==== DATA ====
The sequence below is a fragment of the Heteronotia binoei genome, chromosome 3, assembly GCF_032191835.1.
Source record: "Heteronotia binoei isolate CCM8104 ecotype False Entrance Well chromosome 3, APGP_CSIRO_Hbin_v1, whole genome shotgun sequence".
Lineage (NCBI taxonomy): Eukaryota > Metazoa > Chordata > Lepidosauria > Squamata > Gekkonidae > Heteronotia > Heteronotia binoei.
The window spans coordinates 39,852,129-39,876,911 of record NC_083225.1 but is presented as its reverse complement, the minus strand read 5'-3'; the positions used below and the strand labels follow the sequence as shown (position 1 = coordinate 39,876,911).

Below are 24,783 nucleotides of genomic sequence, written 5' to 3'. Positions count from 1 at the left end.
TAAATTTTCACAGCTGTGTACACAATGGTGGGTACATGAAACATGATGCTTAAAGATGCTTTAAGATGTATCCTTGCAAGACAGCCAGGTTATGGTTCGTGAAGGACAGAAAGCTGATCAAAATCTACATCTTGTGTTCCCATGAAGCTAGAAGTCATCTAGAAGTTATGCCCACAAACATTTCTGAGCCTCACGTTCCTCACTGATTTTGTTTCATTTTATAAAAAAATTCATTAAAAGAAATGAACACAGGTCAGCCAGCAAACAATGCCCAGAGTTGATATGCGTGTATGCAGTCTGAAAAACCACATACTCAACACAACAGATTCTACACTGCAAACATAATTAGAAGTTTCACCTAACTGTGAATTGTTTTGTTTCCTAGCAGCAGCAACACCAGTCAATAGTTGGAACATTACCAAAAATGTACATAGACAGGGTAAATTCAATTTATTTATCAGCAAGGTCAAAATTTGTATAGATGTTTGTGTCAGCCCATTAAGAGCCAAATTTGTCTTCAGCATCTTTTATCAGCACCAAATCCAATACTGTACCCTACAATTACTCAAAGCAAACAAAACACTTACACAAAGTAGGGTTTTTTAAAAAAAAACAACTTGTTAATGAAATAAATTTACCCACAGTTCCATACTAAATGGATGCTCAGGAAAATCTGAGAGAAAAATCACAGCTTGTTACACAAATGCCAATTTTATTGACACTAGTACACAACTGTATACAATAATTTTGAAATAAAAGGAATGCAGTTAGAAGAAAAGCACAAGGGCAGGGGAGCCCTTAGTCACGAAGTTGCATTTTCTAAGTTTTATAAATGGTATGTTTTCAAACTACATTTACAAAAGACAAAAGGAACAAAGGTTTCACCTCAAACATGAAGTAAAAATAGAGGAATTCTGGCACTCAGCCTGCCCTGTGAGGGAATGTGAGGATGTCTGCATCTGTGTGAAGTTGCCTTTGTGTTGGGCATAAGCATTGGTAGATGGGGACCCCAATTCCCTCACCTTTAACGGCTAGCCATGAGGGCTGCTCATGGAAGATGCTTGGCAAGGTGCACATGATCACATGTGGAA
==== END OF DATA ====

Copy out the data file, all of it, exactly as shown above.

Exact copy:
The sequence below is a fragment of the Heteronotia binoei genome, chromosome 3, assembly GCF_032191835.1.
Source record: "Heteronotia binoei isolate CCM8104 ecotype False Entrance Well chromosome 3, APGP_CSIRO_Hbin_v1, whole genome shotgun sequence".
Lineage (NCBI taxonomy): Eukaryota > Metazoa > Chordata > Lepidosauria > Squamata > Gekkonidae > Heteronotia > Heteronotia binoei.
The window spans coordinates 39,852,129-39,876,911 of record NC_083225.1 but is presented as its reverse complement, the minus strand read 5'-3'; the positions used below and the strand labels follow the sequence as shown (position 1 = coordinate 39,876,911).

Below are 24,783 nucleotides of genomic sequence, written 5' to 3'. Positions count from 1 at the left end.
TAAATTTTCACAGCTGTGTACACAATGGTGGGTACATGAAACATGATGCTTAAAGATGCTTTAAGATGTATCCTTGCAAGACAGCCAGGTTATGGTTCGTGAAGGACAGAAAGCTGATCAAAATCTACATCTTGTGTTCCCATGAAGCTAGAAGTCATCTAGAAGTTATGCCCACAAACATTTCTGAGCCTCACGTTCCTCACTGATTTTGTTTCATTTTATAAAAAAATTCATTAAAAGAAATGAACACAGGTCAGCCAGCAAACAATGCCCAGAGTTGATATGCGTGTATGCAGTCTGAAAAACCACATACTCAACACAACAGATTCTACACTGCAAACATAATTAGAAGTTTCACCTAACTGTGAATTGTTTTGTTTCCTAGCAGCAGCAACACCAGTCAATAGTTGGAACATTACCAAAAATGTACATAGACAGGGTAAATTCAATTTATTTATCAGCAAGGTCAAAATTTGTATAGATGTTTGTGTCAGCCCATTAAGAGCCAAATTTGTCTTCAGCATCTTTTATCAGCACCAAATCCAATACTGTACCCTACAATTACTCAAAGCAAACAAAACACTTACACAAAGTAGGGTTTTTTAAAAAAAAACAACTTGTTAATGAAATAAATTTACCCACAGTTCCATACTAAATGGATGCTCAGGAAAATCTGAGAGAAAAATCACAGCTTGTTACACAAATGCCAATTTTATTGACACTAGTACACAACTGTATACAATAATTTTGAAATAAAAGGAATGCAGTTAGAAGAAAAGCACAAGGGCAGGGGAGCCCTTAGTCACGAAGTTGCATTTTCTAAGTTTTATAAATGGTATGTTTTCAAACTACATTTACAAAAGACAAAAGGAACAAAGGTTTCACCTCAAACATGAAGTAAAAATAGAGGAATTCTGGCACTCAGCCTGCCCTGTGAGGGAATGTGAGGATGTCTGCATCTGTGTGAAGTTGCCTTTGTGTTGGGCATAAGCATTGGTAGATGGGGACCCCAATTCCCTCACCTTTAACGGCTAGCCATGAGGGCTGCTCATGGAAGATGCTTGGCAAGGTGCACATGATCACATGTGGAA